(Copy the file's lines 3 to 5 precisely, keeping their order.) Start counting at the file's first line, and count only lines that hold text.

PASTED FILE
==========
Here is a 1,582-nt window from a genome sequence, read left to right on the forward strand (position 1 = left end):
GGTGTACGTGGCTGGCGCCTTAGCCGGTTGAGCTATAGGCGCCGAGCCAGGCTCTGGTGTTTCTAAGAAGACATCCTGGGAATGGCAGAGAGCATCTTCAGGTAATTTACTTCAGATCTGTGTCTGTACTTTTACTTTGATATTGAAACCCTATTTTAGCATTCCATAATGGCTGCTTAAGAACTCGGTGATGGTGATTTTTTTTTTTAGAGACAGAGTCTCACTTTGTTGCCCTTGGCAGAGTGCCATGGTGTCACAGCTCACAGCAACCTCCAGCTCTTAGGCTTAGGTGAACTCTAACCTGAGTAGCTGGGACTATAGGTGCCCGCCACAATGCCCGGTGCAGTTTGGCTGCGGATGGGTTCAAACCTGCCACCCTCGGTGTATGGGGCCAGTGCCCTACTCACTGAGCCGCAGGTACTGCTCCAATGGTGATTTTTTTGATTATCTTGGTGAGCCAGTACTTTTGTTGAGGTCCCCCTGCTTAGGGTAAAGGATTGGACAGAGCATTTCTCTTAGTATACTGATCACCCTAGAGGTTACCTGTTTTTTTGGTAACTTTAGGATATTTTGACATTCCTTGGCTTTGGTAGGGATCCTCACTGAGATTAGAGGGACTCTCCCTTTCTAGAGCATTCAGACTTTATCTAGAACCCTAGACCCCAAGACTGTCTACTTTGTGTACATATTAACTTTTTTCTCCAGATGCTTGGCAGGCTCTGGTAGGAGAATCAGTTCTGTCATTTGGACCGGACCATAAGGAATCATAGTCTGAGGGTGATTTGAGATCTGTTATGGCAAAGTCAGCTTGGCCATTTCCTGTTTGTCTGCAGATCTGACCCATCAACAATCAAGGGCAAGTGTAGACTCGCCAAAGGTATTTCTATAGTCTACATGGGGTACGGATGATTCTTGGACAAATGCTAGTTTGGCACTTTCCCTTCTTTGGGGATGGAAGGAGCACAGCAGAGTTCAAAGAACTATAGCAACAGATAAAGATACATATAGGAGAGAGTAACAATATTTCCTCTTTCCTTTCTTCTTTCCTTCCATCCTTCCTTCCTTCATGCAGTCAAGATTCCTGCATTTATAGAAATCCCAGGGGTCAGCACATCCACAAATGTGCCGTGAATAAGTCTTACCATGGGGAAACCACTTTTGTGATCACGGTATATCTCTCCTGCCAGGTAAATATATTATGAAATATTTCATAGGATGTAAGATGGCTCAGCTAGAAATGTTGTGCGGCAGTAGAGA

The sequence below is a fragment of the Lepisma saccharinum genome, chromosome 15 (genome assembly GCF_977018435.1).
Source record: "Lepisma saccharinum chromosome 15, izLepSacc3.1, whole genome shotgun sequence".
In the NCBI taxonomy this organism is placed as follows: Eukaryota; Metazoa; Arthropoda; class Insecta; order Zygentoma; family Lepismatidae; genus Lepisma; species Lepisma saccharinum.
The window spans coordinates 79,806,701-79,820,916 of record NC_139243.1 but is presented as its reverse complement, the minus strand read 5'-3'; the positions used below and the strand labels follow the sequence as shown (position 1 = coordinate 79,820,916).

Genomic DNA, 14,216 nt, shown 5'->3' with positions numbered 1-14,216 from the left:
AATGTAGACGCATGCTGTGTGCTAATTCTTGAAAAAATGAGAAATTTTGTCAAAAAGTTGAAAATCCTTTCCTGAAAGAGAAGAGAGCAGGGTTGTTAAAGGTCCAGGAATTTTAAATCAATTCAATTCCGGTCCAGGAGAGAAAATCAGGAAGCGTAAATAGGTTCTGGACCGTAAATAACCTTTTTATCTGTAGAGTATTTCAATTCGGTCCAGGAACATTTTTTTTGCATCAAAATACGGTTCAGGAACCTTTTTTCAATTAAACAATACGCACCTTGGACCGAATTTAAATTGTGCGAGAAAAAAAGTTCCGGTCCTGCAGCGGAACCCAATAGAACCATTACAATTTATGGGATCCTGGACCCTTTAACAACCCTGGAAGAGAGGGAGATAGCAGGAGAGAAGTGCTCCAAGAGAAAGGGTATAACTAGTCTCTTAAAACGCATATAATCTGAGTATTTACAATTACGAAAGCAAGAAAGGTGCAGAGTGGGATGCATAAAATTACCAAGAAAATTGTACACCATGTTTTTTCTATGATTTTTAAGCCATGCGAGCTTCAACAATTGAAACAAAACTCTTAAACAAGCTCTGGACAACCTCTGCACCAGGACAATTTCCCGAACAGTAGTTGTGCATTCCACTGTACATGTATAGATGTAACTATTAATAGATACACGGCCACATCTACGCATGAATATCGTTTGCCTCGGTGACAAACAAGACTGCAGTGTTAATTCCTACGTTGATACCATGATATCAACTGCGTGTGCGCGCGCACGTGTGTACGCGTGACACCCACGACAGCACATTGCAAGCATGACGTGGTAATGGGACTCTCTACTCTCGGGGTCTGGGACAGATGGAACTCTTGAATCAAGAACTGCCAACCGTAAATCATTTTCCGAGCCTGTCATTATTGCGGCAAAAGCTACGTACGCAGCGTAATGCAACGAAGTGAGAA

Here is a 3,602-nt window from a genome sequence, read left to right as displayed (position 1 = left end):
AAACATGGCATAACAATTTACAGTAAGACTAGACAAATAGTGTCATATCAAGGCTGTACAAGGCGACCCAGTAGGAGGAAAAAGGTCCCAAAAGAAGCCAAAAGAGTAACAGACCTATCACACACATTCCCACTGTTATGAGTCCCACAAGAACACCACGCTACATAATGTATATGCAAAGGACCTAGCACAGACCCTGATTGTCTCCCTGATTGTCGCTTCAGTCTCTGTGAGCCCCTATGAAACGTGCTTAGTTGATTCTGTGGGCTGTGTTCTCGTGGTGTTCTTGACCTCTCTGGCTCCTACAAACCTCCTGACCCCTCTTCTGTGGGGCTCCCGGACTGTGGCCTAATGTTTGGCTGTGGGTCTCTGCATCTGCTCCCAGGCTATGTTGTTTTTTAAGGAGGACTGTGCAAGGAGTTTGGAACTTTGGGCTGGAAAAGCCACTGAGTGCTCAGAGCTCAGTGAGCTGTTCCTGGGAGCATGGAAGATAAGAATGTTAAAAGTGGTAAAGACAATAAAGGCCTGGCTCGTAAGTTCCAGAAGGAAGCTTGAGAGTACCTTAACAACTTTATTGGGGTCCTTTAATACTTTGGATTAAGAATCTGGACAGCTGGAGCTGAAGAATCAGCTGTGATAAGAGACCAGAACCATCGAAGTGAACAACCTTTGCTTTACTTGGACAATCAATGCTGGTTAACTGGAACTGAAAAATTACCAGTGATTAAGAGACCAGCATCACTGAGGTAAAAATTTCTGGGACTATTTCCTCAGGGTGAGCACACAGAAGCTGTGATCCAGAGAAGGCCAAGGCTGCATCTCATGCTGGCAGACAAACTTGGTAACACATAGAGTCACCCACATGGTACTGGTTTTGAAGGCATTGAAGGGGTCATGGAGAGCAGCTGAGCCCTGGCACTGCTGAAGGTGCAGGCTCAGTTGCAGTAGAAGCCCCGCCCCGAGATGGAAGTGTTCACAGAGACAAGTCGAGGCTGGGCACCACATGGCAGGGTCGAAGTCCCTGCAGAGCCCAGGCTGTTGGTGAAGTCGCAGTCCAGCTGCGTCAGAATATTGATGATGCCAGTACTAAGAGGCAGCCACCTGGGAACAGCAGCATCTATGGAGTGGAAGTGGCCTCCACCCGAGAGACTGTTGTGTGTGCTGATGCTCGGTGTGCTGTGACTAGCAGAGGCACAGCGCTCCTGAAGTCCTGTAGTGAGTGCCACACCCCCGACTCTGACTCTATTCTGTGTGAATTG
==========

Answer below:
The sequence below is a fragment of the Lepisma saccharinum genome, chromosome 15 (genome assembly GCF_977018435.1).
Source record: "Lepisma saccharinum chromosome 15, izLepSacc3.1, whole genome shotgun sequence".
In the NCBI taxonomy this organism is placed as follows: Eukaryota; Metazoa; Arthropoda; class Insecta; order Zygentoma; family Lepismatidae; genus Lepisma; species Lepisma saccharinum.